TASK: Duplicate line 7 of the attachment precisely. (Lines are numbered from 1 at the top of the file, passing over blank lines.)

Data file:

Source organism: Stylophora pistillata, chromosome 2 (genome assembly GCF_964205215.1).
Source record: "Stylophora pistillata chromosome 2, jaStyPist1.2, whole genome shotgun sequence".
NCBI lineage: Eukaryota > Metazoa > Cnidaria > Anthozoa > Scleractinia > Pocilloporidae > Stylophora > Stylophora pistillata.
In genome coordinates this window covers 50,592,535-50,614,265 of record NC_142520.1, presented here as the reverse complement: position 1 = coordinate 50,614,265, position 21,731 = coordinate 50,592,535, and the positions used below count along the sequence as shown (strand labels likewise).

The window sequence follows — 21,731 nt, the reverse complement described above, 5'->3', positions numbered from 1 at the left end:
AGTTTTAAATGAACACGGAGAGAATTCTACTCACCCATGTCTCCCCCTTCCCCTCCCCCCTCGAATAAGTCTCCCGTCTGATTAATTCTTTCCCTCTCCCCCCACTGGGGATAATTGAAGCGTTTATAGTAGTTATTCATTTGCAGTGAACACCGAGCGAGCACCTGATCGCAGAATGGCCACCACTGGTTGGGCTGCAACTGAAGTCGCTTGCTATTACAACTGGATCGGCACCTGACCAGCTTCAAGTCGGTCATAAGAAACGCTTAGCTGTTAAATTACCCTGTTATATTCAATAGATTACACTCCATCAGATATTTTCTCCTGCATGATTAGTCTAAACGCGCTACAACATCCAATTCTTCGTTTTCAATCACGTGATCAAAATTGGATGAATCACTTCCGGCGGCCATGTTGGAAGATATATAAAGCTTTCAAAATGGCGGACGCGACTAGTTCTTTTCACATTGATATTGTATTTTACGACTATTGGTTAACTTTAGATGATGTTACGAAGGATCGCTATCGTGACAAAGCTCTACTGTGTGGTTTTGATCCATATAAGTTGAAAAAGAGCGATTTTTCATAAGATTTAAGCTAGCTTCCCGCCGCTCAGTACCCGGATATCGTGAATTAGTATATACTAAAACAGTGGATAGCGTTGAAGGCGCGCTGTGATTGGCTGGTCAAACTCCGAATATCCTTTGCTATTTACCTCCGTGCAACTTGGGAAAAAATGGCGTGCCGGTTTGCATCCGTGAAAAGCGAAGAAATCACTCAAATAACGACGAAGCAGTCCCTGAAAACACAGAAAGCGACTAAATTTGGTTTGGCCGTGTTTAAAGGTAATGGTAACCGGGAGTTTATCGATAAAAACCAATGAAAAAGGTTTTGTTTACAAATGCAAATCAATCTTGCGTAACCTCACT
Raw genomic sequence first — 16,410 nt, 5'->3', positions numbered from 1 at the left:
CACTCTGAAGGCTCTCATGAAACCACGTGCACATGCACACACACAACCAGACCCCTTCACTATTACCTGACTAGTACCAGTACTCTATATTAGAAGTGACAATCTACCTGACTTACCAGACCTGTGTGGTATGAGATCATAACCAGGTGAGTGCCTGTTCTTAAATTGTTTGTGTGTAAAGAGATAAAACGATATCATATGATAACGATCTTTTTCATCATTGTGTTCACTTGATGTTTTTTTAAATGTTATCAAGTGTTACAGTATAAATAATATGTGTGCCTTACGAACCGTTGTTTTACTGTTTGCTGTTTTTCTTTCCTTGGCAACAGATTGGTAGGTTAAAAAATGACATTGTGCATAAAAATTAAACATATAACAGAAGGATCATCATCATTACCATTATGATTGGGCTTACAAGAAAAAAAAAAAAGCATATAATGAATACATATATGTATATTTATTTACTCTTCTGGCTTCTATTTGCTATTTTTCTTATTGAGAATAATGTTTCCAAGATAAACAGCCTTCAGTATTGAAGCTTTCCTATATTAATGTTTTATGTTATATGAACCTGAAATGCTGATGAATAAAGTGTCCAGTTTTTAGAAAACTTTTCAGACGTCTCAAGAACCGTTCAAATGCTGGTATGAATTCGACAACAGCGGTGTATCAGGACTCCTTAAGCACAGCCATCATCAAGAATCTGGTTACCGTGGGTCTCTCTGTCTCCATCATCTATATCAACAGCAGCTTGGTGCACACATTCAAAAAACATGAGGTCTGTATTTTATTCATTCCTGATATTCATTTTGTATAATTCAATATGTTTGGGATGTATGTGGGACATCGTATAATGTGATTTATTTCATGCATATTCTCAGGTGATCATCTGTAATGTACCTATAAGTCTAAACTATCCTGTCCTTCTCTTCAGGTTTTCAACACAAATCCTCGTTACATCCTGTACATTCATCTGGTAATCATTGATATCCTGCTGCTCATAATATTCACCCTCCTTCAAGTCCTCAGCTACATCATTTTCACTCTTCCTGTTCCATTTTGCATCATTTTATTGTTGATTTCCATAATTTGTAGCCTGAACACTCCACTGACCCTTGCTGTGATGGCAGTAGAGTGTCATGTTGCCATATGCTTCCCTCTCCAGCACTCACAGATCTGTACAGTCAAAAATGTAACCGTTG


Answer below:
Raw genomic sequence first — 16,410 nt, 5'->3', positions numbered from 1 at the left: